So, our new premier is attempting to make a big splash as he starts his tenure!

First, it was like Christmas: everyone gets a $100 rebate on their hydro bills and low-income families get a handout of up to $410.

Thank you, Santa! We all appreciate that!

It took only three days for the more substantive stuff to be announced: a massive new housing strategy, designed to expand options for renters.

We should not be surprised. David Eby, in his pre-political life, was a human rights and low-income person’s legal advocate, focussing on the homeless and under-housed residents of Vancouver, in his role with the Pivot Legal Society.

As a member of the government, in addition to serving as Attorney General, he was the minister responsible for housing. So, available and affordable housing is dear to him.

This new initiative has three planks: The first is to increase housing supply by forcing municipalities to have a housing strategy in place that addresses “local barriers to construction so that housing can get built faster, including updating zoning bylaws” (such as permitting three units on previously single-family properties) “and streamlining local development approval processes.”

The progress of the municipalities will be monitored. The province will have the right to step in and force compliance.

The second is to amend the Strata Property Act “to limit age-restriction bylaws so that the only permitted age restriction is to preserve and promote seniors’ housing through the “55 and over” rule in strata housing.”

Currently, many strata properties don’t allow children, making it difficult for families to find rental housing, and forcing young couples to move out when they start families. This addresses that.

The third plank is to immediately force the removal of rental restrictions on all strata properties. This will open up many properties for rental that currently disallow them. In particular, it will immediately provide rental options for an estimated 3000 units that are now vacant in buildings that don’t allow rentals.

But will these strategies work? Will it make housing more available and more affordable?

That’s debateable.

Providing availability seems more likely than affordability. Hey, immediately making available 3000 more units—how can you argue with that? And changing zoning bylaws to permit multiple units on properties where there is now only one should bring more units onto the market. And putting pressure on municipalities to produce faster and more properties should have at least a little effect on accelerating housing supply.

But I doubt that housing will be more affordable for renters. First, to add another level of bureaucracy to monitor and force compliance costs time and money, and that’s got to come from somewhere. Will that extra time and money off-set any gains, or just (as is typical) add more jobs to the government bureaucracy?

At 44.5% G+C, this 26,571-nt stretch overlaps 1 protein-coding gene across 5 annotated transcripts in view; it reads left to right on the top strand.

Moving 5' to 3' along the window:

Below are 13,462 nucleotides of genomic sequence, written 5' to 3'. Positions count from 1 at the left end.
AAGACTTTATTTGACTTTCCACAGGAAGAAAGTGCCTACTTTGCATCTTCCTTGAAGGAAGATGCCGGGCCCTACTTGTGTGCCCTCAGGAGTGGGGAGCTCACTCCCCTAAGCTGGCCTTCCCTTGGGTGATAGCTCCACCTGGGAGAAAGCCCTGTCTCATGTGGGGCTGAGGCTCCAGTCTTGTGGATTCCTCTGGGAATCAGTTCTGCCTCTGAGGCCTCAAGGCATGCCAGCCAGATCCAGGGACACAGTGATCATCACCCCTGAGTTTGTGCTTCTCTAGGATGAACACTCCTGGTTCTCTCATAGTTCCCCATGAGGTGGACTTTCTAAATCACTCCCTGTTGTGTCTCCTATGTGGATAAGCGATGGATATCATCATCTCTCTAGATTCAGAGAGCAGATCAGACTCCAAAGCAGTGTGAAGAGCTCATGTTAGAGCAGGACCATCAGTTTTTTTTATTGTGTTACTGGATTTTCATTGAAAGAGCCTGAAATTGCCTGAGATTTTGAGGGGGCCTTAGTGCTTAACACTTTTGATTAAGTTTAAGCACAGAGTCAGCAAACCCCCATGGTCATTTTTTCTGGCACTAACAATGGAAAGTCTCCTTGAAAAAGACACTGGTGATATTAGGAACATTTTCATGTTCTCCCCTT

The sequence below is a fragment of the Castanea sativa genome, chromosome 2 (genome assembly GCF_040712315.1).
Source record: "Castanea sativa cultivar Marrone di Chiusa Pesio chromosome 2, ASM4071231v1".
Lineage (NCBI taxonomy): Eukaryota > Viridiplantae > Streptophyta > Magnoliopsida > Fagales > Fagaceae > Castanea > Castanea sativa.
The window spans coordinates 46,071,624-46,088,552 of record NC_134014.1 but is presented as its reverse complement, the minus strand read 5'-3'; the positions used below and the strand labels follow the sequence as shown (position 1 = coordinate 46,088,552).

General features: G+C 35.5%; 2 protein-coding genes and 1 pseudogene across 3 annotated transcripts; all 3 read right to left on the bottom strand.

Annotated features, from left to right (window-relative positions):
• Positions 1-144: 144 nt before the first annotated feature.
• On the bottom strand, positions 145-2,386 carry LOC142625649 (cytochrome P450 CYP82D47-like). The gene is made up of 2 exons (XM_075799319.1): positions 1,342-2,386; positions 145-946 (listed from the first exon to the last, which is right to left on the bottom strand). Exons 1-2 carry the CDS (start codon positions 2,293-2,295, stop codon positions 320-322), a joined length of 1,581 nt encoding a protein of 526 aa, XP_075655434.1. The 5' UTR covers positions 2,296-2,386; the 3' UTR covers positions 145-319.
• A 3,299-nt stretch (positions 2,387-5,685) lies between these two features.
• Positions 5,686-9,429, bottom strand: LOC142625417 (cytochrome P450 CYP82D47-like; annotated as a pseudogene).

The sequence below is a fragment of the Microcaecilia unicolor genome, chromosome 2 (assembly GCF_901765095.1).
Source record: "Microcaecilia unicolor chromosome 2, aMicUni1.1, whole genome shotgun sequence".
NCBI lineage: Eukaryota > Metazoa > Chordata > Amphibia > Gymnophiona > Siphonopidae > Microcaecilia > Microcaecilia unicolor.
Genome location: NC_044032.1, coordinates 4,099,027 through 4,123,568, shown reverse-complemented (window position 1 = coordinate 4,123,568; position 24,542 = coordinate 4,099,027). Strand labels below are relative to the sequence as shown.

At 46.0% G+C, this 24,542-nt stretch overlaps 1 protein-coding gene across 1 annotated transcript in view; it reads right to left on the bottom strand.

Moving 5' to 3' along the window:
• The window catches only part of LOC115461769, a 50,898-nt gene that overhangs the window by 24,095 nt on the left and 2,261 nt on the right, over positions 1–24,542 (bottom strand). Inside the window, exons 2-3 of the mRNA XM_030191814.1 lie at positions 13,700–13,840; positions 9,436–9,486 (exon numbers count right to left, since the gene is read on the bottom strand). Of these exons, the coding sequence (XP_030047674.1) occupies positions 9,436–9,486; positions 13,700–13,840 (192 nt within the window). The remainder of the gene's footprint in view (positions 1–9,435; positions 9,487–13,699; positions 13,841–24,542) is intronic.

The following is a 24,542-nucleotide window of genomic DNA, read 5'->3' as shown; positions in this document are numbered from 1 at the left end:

Will the opening up of many more strata properties to rentals mitigate high rents? I’m doubtful.

On the surface, one would expect a greater supply of rentals to create more options for renters and more competition among landlords, bringing down rents (the simple Law of Supply and Demand.)

But look a little deeper! Strata properties that allow rentals are already considerably higher valued than equivalent properties that do not (a personal experience I had earlier this year suggested as much as 20% difference). If many of those properties that do not currently allow rentals suddenly allow them, their prices will be driven up by investors bidding to grab the new supply of rentals.

But those investors don’t buy properties to lose money. The Residential Tenancy Act regulates the amount that a landlord can raise rents every year (with the result that many long-term renters in the same property are paying far below current market rates), but it does not regulate the opening rental rate of a new tenant. So, these new rentals will be rented out at market value and at high enough rates to ensure the investors don’t lose money.

So, the property values for these newly rentable properties will immediately appreciate (simply because they’re rentable), and the rental rates on those units will likely be higher, on average, than those that already serve rentals.

It may be that the property values of currently rentable properties drop a little as the much greater supply of rentals competes with them for value. But will their owners reduce their rental rates as a result? (haha!)

Personally, though, I’m excited by these new policies! In fact, rent-2-own programs and our clients may be the biggest winners of all!

That’s because, in our area, single family homes are pretty much beyond the scope of rent-2-own options. Most who are looking to get into housing through our strategy can only afford strata properties. But, until now, those have been severely limited for our strategy because: A, they must be rentable properties (because R2O clients are simply renters during the qualifying period); and B, they usually must not have a renter in them (because we can’t kick out current renters in favour of our rent 2 own clients.)

While this may not address B above, the much greater availability of rental units in strata properties, and the possible decline in values of existing rental properties (saving our clients money), make the rent-2-own opportunities in strata properties much more attractive and affordable.

Thank you, David Eby!

Your new initiatives may provide a golden opportunity for would-be homeowners to join the rent-2-own strategy in fulfilling their home-ownership dream!